“The most exposed young people are those who, in addition to being burdened by violence, alcohol, and abuse growing up, also lack a connection to their local communities, a relationship with the older generations, and a connection to the Greenlandic culture. They are the ones who feel the worst,”she says.

Efforts must be targeted

According to Christina Viskum Lytken Larsen, it is important not to generalize all young people in the work of promoting mental health:


“It’s about getting to know the young people. In fact, there’s a fairly large group of resourceful young people who, of course, we shouldn’t treat as if they were traumatized. And then there’s a small group of extremely vulnerable young people who we can’t expect to take part in leisure activities or take on tasks and responsibilities in the same way as those who are more resourceful.”


The plan is to use the new knowledge about the importance of a strong cultural identity and close relationships with older generations in the work promoting the mental health of young people going ahead.


“The municipalities are already in full swing. They have initiatives that are about children being more out in nature, getting the families more involved, and trying to secure more free leisure activities. But if you do not have a dialogue with the municipalities, you end up with national strategies where you generalize instead of paying attention to the fact that it might look one way in Maniitsoq and look completely different in Qaqortoq,” concludes Christina Viskum Lytken Larsen.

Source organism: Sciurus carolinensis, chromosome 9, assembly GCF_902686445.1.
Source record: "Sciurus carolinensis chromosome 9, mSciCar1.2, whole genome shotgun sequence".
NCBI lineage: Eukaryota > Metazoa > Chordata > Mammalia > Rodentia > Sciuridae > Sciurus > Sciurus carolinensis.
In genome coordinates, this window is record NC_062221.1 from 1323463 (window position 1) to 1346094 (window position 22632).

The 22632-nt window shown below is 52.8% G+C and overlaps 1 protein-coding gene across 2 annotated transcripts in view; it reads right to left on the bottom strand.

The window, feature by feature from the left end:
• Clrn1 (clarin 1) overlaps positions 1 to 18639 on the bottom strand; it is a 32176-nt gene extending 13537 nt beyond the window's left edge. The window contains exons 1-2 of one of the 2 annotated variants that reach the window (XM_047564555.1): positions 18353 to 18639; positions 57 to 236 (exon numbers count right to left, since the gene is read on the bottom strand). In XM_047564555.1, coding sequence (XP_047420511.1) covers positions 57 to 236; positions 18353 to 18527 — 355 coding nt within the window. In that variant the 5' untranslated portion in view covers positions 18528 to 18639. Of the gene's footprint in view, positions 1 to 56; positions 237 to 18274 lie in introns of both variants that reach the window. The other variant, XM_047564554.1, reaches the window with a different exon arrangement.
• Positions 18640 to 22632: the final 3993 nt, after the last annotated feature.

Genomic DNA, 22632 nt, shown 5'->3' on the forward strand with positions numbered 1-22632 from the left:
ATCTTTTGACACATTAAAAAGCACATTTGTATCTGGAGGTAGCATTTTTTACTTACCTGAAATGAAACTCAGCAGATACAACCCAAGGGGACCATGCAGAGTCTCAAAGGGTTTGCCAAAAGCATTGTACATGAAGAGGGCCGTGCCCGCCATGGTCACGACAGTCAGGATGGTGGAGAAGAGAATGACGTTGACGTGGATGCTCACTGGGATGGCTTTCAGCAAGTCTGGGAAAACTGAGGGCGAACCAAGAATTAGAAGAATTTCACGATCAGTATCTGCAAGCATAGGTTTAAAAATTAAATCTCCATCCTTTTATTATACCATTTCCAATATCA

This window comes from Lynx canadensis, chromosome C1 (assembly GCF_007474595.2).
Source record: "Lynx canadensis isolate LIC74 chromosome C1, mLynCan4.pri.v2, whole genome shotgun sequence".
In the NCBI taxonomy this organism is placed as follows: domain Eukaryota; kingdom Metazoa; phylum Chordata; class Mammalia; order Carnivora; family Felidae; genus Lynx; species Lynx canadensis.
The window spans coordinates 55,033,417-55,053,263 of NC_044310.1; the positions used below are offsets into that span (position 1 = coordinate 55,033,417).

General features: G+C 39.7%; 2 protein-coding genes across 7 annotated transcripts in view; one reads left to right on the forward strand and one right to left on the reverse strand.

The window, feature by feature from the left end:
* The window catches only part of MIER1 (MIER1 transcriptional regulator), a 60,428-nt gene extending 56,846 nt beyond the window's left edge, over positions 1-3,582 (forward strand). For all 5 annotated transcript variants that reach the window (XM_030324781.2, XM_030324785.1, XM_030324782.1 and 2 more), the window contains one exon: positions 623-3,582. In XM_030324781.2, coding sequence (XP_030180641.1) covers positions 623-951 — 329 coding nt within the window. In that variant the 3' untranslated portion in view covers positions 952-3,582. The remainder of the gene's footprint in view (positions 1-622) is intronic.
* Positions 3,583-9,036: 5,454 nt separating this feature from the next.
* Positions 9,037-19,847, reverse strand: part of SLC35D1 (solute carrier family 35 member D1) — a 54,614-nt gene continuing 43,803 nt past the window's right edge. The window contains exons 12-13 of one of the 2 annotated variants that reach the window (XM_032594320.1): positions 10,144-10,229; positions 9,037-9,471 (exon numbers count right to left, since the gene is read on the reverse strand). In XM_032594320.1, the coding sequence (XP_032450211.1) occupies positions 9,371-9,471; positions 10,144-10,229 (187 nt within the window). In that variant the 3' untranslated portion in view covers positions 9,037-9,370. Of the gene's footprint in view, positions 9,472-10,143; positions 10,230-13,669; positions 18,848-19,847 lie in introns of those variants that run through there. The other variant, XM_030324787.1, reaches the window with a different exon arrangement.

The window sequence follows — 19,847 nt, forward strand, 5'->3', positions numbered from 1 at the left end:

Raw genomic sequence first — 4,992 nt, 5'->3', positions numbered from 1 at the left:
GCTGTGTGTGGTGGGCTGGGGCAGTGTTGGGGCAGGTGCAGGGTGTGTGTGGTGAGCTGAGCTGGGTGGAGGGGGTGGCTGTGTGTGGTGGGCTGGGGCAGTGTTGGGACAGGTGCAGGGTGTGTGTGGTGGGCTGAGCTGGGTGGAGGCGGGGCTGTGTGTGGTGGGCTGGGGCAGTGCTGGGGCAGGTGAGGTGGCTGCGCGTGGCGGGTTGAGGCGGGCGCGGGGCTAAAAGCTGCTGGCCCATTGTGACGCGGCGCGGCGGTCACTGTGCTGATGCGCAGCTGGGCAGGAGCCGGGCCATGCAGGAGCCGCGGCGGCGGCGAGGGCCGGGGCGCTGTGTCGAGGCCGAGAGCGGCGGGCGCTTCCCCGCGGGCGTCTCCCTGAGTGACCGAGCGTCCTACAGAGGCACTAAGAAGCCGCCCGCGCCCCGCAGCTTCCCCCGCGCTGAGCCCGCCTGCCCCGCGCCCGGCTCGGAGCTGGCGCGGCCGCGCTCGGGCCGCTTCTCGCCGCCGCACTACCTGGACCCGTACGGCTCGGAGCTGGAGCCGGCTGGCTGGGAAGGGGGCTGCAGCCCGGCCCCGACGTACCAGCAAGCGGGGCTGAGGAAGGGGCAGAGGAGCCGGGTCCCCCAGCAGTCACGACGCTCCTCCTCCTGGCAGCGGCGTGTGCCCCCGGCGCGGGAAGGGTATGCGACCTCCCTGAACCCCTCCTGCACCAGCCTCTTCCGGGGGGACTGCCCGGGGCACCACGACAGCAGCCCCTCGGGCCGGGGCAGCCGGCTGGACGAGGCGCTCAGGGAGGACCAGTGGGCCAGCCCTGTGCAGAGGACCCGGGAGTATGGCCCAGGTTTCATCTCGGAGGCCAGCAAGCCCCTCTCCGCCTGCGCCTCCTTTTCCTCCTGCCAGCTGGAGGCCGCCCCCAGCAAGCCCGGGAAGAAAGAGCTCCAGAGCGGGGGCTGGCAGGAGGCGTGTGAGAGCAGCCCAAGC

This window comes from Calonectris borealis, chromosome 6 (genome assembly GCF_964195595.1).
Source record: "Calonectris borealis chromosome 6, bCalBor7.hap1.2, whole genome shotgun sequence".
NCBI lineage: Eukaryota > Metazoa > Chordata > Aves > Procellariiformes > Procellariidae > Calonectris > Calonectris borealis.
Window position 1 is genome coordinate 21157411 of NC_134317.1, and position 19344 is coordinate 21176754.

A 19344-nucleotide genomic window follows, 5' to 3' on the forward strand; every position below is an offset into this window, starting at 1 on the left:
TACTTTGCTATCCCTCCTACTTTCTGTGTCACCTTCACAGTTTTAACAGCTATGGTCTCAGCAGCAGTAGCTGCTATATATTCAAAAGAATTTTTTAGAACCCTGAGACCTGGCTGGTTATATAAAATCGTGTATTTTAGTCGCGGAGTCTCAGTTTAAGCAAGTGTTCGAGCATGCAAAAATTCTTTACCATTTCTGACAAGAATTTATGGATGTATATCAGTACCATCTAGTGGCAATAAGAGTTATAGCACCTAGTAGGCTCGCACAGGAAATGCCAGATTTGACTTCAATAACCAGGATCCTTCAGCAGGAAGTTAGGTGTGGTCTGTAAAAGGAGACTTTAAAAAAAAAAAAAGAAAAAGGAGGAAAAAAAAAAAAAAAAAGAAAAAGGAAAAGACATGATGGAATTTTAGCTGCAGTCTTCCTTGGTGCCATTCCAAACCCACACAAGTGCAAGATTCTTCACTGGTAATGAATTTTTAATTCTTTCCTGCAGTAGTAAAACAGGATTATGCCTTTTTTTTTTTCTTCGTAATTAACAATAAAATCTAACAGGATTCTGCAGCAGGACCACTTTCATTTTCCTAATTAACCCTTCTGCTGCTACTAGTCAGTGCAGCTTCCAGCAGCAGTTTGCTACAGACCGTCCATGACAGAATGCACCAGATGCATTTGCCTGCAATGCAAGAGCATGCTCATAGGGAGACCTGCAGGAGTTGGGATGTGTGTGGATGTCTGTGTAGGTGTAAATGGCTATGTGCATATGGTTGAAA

Contact: Christina Viskum Lytken Larsen. 



This article is originally posted in September 2021 as part of a theme issue of Polarfronten about Arctic Hub. The issue has been made as a collaboration between Arctic Hub and Polarfronten.

Focus on the good children’s life in Greenland The report ’Mental health and well-being among 15-34-year-olds in Greenland’, published in June 2021, is based on data from the ’Population survey in Greenland 2018’, which for the first time included young people from the age of 15. As part of the study, a special questionnaire was prepared for the 15-34-year-olds about their upbringing and mental health
According to the report, about half of 15-34-year-olds in Greenland have experienced problems with alcohol in the home, 30-40% have grown up with violence, and 40% of women have been sexually abused before the age of 18
The conditions of upbringing for Greenlanders have been examined in the population surveys since the beginning of the 1990s. The latest study shows for the first time a tendency for improvement among young people’s upbringing conditions. Fewer have experienced alcohol, violence, and abuse growing up, but the incidence is still high
The report has been prepared by the Center for Public Health in Greenland which is part of the National Institute of Public Health (
Nuuk The locals say that the places they live make them happy (Housing, Nuuk 2019, archive: Uffe Wilken)
Aasiaat From suicide research, it is known that cultural identity plays a major role in mental health (Archive, Aasiaat 2009, Uffe Wilken)
Graph Despite the proportion of Greenlandic young people who experience alcohol problems, violence, and sexual abuse in childhood has fallen in recent decades, about a third are still growing up in stressful circumstances